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Kristin Murphy, KSL file

Utah sees 316 new cases of COVID-19, no new deaths

By Jacob Klopfenstein, KSL.com | Updated - Jun. 4, 2020 at 1:32 p.m. | Posted - Jun. 4, 2020 at 1:10 p.m.



SALT LAKE CITY — On Thursday, Utah's number of new COVID-19 cases rose above 300 in one day for only the second time so far during the pandemic, as health officials continue investigating a recent spike in cases.

The number of COVID-19 cases increased by 316 from Wednesday in Utah, with no new reported deaths, according to the Utah Department of Health.

Thursday’s totals give Utah 10,813 total confirmed cases, with 850 total hospitalizations and 117 total deaths from the disease. Previously, there were 10,497 cases in the state.

The new numbers indicate a 3% increase in positive cases since Wednesday. Of the 227,507 tests conducted in Utah so far, 4.8% were positive for COVID-19. There were 3,526 tests conducted from Wednesday to Thursday.

The total number of cases reported by the health department includes all cases of COVID-19 since Utah’s outbreak began, including those who are infected now, those who have recovered from the disease, and those who have died.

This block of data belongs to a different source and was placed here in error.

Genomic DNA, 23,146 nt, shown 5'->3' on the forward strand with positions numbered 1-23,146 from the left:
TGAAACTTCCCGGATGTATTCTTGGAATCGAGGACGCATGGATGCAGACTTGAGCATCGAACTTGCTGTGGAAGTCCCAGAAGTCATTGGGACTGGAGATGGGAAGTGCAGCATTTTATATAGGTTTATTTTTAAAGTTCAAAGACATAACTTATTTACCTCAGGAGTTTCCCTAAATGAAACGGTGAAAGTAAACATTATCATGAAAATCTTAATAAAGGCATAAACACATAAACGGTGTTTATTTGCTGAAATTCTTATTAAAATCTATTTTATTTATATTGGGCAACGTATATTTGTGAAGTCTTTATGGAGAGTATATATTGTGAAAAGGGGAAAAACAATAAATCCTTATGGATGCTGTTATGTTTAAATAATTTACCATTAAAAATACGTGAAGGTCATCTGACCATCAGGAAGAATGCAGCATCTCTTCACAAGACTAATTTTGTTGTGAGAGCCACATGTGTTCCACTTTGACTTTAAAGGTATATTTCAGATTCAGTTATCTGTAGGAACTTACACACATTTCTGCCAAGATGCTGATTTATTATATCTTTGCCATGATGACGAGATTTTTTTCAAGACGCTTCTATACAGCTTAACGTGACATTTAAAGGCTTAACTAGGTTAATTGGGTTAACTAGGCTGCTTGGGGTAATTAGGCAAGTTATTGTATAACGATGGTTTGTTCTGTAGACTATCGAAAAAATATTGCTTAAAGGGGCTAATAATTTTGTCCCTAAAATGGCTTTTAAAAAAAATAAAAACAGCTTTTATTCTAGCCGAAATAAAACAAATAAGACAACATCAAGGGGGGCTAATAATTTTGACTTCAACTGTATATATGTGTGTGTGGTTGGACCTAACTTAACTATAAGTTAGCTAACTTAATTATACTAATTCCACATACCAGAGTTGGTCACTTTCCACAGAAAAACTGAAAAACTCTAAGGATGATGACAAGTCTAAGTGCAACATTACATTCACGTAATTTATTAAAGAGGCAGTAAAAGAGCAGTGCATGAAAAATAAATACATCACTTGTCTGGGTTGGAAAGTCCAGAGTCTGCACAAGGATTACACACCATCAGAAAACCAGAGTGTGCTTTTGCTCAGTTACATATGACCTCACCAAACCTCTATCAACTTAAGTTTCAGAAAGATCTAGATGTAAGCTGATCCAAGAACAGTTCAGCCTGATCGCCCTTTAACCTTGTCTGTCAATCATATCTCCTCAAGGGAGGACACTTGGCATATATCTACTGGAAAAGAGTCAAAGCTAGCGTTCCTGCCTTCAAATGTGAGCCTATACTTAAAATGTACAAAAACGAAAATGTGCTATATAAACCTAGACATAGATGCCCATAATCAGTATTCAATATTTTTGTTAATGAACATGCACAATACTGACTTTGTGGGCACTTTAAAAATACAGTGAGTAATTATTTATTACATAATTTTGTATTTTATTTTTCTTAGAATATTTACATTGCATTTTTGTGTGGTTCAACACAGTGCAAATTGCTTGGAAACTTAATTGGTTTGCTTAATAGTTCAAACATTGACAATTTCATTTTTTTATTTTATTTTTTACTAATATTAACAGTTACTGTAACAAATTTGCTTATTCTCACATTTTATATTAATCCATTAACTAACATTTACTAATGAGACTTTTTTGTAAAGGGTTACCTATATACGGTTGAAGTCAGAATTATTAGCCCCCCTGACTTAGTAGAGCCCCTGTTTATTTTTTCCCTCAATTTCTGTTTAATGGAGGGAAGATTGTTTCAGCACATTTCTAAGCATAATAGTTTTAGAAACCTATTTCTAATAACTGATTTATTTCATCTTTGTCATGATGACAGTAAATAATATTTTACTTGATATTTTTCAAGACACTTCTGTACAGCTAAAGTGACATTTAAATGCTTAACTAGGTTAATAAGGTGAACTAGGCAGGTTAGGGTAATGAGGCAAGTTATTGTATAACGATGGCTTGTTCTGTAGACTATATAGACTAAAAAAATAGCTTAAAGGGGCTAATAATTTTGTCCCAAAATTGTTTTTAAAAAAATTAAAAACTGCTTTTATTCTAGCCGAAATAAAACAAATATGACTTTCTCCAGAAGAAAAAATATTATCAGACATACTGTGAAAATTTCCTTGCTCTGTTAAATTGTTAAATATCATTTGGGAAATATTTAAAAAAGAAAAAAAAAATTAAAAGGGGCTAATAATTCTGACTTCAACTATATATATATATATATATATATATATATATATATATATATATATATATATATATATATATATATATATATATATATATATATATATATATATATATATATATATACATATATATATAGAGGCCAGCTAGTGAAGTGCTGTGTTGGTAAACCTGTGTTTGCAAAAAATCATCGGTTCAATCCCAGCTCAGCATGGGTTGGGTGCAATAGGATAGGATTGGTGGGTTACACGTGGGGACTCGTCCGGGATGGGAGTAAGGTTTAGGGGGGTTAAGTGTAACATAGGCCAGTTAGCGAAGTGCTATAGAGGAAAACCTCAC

The health department now estimates there are 4,068 active cases of COVID-19 in Utah. Another 6,628 cases of the disease are considered recovered. Anyone diagnosed with COVID-19 three or more weeks ago who has not died is considered recovered from the disease.

Twenty-one more people were hospitalized with the disease from Wednesday to Thursday, and there are currently 118 people hospitalized with COVID-19 in Utah.

There is not a COVID-19 news conference scheduled for Thursday. Utah officials provide updates at news conferences once a week on Wednesdays.

At this week's news conference, health department state epidemiologist Dr. Angela Dunn said officials are investigating a statewide spike in COVID-19 cases. She stressed the importance of following the state's social distancing and hygiene guidelines, especially as more aspects of the Utah economy begin reopening.

“It’s not this simple act of loosening restrictions that causes cases to increase, it’s what we do in society and with our actions that can cause COVID-19 to spread more readily," Dunn said Wednesday.

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